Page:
Tag Archives: Advertisements

Novelty, Simplicity, Buoyancy, and Pliancy

Novelty, simplicity, buoyancy, and pliancy – aren’t these all features we seek in every aspect of our day-to-day life?  Helen Traphagen certainly felt these attributes were important when she set about designing and patenting the “Victoria Inflated Skirt” in 1857.  The sketch below is an attachment to a patent granted by the United States Secretary of the Interior for a “new and useful improvement in ‘Ladies Skirts’.”

Illustration of “Air Expanded Skirt,” excerpt from [Patent for an Improvement on Ladies Skirts], 1857, in the Documents Collection. Museum of the City of New York. 36.406.1

The sketch is titled “Air Expanded Skirt” and the garment is indeed just that.  When I first saw this sketch, I was half-hoping that the skirt was some sort of flotation device, created with the purpose of aiding the wearer if she were perhaps to trip and fall off a bridge or over the side of a ship into a body of water while wearing the numerous layers of clothing common for the time.  However, the description affixed to the patent states: “The nature of [the] invention consists of attaching to the body of a skirt, or petticoat, a series of air tight tubes, to be inflated with air, for the purpose of expanding the surface of the skirt, to give a ‘set’ to the dress similar to that affected by the use of hoops, cords, and other devices now in use.”

The description goes on to describe the various functions of the undergarment, matching the lettered components in the illustration above to their respective purpose.  “A” is the petticoat, or skirt, itself.  “B” components are a series of horizontal “air tight tubes, formed of rubber cloth, oiled silk, or other suitable material,” which are made in equal circumference to the skirt itself, with the purpose of bringing the skirt to its full measure of expansion.  “C” components consist of series of vertical tubes, made of the same material as “B” components, connecting the “B” components to one another, and allowing for the entire apparatus to be inflated at once.  “D” component is the valve by which the tubes are inflated, by mouth, and then stoppered so that the air is retained in the tubes, keeping the skirt expanded. The patent goes on to explain that air-inflated hoops are much more preferable to cords, hoops, canes, or steel springs, which can be “oppressive to the wearer” due to their rigidity and weight.  After viewing this short film, showing members of the Costumes and Textiles Department dressing a mannequin in a dress from later in the 19th century, I know I would have been looking for anything to help me feel less oppressed by my clothing.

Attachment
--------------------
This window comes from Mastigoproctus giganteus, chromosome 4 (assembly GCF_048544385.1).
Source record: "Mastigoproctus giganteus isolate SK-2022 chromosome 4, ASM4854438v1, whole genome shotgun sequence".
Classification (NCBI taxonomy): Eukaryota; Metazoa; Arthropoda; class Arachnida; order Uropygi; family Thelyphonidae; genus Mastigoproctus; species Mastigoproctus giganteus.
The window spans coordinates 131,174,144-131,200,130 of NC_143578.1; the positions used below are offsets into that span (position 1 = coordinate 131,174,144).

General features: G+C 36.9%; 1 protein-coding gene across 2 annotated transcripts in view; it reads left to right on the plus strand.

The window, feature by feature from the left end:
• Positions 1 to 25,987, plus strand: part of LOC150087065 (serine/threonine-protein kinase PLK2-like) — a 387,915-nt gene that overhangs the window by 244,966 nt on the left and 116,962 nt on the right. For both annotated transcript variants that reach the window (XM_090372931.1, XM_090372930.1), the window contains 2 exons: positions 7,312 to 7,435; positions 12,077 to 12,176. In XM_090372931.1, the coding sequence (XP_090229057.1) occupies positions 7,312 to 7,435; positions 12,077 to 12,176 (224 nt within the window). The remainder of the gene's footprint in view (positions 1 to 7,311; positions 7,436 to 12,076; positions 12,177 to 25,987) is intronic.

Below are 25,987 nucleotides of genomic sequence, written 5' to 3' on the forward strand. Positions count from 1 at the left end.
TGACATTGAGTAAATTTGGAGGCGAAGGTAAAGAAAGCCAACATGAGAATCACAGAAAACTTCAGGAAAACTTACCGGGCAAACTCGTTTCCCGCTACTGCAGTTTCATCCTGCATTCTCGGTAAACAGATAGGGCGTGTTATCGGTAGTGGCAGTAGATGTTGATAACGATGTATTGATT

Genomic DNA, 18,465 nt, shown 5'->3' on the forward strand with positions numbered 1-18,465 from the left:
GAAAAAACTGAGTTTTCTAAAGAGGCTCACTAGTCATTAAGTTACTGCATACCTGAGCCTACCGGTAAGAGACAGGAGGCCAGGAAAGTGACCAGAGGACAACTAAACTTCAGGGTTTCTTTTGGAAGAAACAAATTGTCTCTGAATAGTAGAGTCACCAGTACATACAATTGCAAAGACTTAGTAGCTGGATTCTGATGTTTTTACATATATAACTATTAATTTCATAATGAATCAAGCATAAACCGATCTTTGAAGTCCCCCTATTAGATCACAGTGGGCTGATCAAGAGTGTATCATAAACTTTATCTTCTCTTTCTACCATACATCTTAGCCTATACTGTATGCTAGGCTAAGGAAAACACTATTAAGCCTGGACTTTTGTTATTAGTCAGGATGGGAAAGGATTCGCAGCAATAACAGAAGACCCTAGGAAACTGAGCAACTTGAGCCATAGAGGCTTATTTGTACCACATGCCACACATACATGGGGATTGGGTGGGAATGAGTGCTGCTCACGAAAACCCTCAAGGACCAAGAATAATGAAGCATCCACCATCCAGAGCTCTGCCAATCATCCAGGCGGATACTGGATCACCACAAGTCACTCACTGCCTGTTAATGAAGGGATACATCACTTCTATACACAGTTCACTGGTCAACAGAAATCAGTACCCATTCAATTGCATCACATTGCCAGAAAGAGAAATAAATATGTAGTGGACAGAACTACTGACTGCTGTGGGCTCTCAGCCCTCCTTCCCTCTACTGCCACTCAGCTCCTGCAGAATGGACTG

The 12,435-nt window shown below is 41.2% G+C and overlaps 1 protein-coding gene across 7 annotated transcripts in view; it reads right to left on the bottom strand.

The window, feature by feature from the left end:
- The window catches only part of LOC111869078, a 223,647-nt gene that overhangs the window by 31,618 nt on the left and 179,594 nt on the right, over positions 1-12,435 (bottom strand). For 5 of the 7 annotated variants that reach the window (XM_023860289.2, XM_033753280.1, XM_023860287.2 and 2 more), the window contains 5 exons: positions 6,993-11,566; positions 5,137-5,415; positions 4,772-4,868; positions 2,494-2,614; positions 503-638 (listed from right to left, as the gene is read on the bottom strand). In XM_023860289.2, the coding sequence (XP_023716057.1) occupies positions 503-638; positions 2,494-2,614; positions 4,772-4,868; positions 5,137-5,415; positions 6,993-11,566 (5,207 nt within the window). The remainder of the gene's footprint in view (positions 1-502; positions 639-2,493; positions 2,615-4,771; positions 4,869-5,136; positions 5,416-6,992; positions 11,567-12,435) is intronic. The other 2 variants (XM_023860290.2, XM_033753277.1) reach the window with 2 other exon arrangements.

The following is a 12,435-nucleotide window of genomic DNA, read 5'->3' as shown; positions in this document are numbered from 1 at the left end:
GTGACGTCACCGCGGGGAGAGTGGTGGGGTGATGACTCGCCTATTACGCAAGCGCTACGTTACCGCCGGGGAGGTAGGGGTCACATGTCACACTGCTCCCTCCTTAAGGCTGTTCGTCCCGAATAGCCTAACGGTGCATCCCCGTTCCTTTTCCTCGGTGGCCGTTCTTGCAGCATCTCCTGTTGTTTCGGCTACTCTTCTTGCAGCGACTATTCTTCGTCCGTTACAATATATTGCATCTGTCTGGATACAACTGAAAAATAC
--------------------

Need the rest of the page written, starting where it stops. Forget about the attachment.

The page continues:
Once Ms. Traphagen had obtained her patent, she began marketing her invention as the “Victoria Inflated Skirt.”   The handbill below explains the name of the product by mentioning that the British Queen, Victoria, was so pleased with the product, she included it in her own wardrobe.  The advertisement mentions the benefits of the inflated skirt to the comfort of the wearer, and goes on to explain it also “imparts that light and easy buoyancy so indispensable to the graceful effect of feminine apparel.”

The Victoria Inflated Skirt, ca. 1857, in the Documents Collection. Museum of the City of New York. 36.406.3.

These objects, however, left me wondering whether this petticoat was ever mass produced in the United States.  At the time of publishing the handbill, a business by the name of Pantecnicon of Fashions was taking pre-orders, but the skirt does not seem to have been readily available.  While a search of the New York Times archives mentions the invention of an “Umbrella Greatcoat” in 1854, which could be inflated by blowing air into it to expand the skirt of the coat out beyond the legs and feet, I did not see any mention of an inflated skirt.  I spoke with Phyllis Magidson, the Museum’s Costumes and Textiles Curator, and she had never laid eyes upon such a skirt, either.  She said that such an invention spoke to the popularity of full skirts during the time period, and also to the known problem of how cumbersome the supports for full skirts were.  While there were many attempts to minimize the amount of weight carried by women in support of their garments, the crinoline was by far the most broadly used.   Magidson also pointed out that this invention, which honors the Queen of England in its name,  predated the Prince of Wales visit in 1860, when the United States formally began to reestablish a connection with England for the first time since the Revolutionary War.

If you’d like to see images of the types of dresses this inflatable skirt would be supporting, be sure to check out some of Charles Frederick Worth’s earlier designs, available through this online exhibition.

It’s Toasted: Mad Men and New York City

The digital team is eagerly awaiting the return of Mad Men to television on Sunday, March 25, after a 17-month hiatus. In anticipation of this, we have  pulled together an assortment of Mad Men-related images to share with you.

While imaging the Anthony F. Dumas theater drawings, our photographer Mia Moffett noticed the Lucky Strike advertisement bearing the famous “It’s Toasted” slogan on the theater’s signboard. In Mad Men’s pilot episode, Don Draper of Sterling Cooper successfully saves the firm’s Lucky Strike account by envisioning a new campaign for the beleaguered tobacco company: “Everyone else’s tobacco is poisonous, but Lucky Strike’s is toasted.”

Anthony F. Dumas. Rialto Theatre. Museum of the City of New York. 75.200.52